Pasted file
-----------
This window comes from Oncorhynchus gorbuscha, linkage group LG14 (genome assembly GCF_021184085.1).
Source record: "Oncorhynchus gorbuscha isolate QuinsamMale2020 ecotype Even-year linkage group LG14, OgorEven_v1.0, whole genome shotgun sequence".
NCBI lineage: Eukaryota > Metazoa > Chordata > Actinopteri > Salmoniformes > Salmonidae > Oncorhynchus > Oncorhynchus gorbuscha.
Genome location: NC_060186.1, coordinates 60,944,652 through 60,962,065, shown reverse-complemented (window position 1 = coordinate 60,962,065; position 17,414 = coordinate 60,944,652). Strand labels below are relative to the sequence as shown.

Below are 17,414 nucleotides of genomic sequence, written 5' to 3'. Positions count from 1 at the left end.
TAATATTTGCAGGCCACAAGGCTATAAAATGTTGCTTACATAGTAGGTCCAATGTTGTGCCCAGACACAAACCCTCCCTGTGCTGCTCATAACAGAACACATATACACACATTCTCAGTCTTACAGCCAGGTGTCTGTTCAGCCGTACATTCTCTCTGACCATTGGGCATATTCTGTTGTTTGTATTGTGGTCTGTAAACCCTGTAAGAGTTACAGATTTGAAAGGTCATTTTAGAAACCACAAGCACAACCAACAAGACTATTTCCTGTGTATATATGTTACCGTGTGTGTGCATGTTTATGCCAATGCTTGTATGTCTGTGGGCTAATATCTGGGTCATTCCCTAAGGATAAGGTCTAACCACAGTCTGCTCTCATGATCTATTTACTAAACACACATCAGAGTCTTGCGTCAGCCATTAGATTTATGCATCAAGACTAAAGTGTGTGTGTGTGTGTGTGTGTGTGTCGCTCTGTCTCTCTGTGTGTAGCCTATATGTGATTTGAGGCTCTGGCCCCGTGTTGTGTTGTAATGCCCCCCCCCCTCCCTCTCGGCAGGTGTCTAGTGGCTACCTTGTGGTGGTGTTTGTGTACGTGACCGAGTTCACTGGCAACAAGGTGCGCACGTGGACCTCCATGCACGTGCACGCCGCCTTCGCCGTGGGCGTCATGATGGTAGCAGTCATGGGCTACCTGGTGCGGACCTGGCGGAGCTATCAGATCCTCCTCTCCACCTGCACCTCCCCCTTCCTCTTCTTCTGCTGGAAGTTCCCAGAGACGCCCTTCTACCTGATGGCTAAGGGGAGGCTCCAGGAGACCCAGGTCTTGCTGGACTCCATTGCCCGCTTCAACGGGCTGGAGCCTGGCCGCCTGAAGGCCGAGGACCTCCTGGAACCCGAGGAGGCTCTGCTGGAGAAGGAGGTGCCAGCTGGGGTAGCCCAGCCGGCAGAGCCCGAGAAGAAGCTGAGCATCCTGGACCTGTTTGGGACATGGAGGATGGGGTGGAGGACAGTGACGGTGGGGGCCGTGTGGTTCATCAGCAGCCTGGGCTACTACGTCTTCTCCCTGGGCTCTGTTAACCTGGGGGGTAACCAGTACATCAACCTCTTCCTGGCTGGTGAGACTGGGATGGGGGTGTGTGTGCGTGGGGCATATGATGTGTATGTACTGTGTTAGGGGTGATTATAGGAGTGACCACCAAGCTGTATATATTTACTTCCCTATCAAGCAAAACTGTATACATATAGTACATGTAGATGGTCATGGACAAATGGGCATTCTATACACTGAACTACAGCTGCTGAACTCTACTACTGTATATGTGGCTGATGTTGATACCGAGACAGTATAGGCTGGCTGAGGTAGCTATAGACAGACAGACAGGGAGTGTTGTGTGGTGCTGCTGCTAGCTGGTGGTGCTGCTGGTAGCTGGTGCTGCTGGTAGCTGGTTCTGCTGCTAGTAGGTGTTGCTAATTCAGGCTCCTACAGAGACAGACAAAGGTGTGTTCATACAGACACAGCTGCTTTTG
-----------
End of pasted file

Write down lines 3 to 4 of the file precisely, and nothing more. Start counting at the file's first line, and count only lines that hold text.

NCBI lineage: Eukaryota > Metazoa > Chordata > Actinopteri > Salmoniformes > Salmonidae > Oncorhynchus > Oncorhynchus gorbuscha.
Genome location: NC_060186.1, coordinates 60,944,652 through 60,962,065, shown reverse-complemented (window position 1 = coordinate 60,962,065; position 17,414 = coordinate 60,944,652). Strand labels below are relative to the sequence as shown.